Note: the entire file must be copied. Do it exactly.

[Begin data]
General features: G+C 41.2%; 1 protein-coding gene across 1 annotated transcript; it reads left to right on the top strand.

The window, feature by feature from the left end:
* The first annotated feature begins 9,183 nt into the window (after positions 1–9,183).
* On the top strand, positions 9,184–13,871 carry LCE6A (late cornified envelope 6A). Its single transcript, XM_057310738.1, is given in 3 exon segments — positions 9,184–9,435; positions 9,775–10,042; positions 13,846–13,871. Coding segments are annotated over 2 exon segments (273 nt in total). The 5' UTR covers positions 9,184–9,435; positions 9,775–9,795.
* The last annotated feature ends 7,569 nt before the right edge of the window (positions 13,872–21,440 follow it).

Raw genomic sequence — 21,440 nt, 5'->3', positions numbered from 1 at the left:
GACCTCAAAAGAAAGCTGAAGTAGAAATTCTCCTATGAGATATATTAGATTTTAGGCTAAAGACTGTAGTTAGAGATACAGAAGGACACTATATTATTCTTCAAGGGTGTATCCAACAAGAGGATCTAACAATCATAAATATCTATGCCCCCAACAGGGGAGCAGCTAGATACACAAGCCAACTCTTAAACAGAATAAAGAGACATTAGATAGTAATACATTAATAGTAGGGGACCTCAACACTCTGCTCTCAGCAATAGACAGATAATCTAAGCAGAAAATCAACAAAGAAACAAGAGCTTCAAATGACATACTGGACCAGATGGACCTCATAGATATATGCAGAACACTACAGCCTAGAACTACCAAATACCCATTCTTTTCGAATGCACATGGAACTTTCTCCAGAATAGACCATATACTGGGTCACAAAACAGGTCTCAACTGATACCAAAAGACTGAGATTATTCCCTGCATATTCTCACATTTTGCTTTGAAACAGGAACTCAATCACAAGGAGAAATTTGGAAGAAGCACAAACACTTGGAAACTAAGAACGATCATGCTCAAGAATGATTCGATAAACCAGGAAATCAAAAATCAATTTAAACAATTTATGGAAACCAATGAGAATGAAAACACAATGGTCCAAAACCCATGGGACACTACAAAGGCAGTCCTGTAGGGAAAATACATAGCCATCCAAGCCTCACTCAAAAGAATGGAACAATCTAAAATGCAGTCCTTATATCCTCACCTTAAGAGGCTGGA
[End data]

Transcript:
General features: G+C 41.2%; 1 protein-coding gene across 1 annotated transcript; it reads left to right on the top strand.

The window, feature by feature from the left end:
* The first annotated feature begins 9,183 nt into the window (after positions 1–9,183).
* On the top strand, positions 9,184–13,871 carry LCE6A (late cornified envelope 6A). Its single transcript, XM_057310738.1, is given in 3 exon segments — positions 9,184–9,435; positions 9,775–10,042; positions 13,846–13,871. Coding segments are annotated over 2 exon segments (273 nt in total). The 5' UTR covers positions 9,184–9,435; positions 9,775–9,795.
* The last annotated feature ends 7,569 nt before the right edge of the window (positions 13,872–21,440 follow it).

Raw genomic sequence — 21,440 nt, 5'->3', positions numbered from 1 at the left:
GACCTCAAAAGAAAGCTGAAGTAGAAATTCTCCTATGAGATATATTAGATTTTAGGCTAAAGACTGTAGTTAGAGATACAGAAGGACACTATATTATTCTTCAAGGGTGTATCCAACAAGAGGATCTAACAATCATAAATATCTATGCCCCCAACAGGGGAGCAGCTAGATACACAAGCCAACTCTTAAACAGAATAAAGAGACATTAGATAGTAATACATTAATAGTAGGGGACCTCAACACTCTGCTCTCAGCAATAGACAGATAATCTAAGCAGAAAATCAACAAAGAAACAAGAGCTTCAAATGACATACTGGACCAGATGGACCTCATAGATATATGCAGAACACTACAGCCTAGAACTACCAAATACCCATTCTTTTCGAATGCACATGGAACTTTCTCCAGAATAGACCATATACTGGGTCACAAAACAGGTCTCAACTGATACCAAAAGACTGAGATTATTCCCTGCATATTCTCACATTTTGCTTTGAAACAGGAACTCAATCACAAGGAGAAATTTGGAAGAAGCACAAACACTTGGAAACTAAGAACGATCATGCTCAAGAATGATTCGATAAACCAGGAAATCAAAAATCAATTTAAACAATTTATGGAAACCAATGAGAATGAAAACACAATGGTCCAAAACCCATGGGACACTACAAAGGCAGTCCTGTAGGGAAAATACATAGCCATCCAAGCCTCACTCAAAAGAATGGAACAATCTAAAATGCAGTCCTTATATCCTCACCTTAAGAGGCTGGA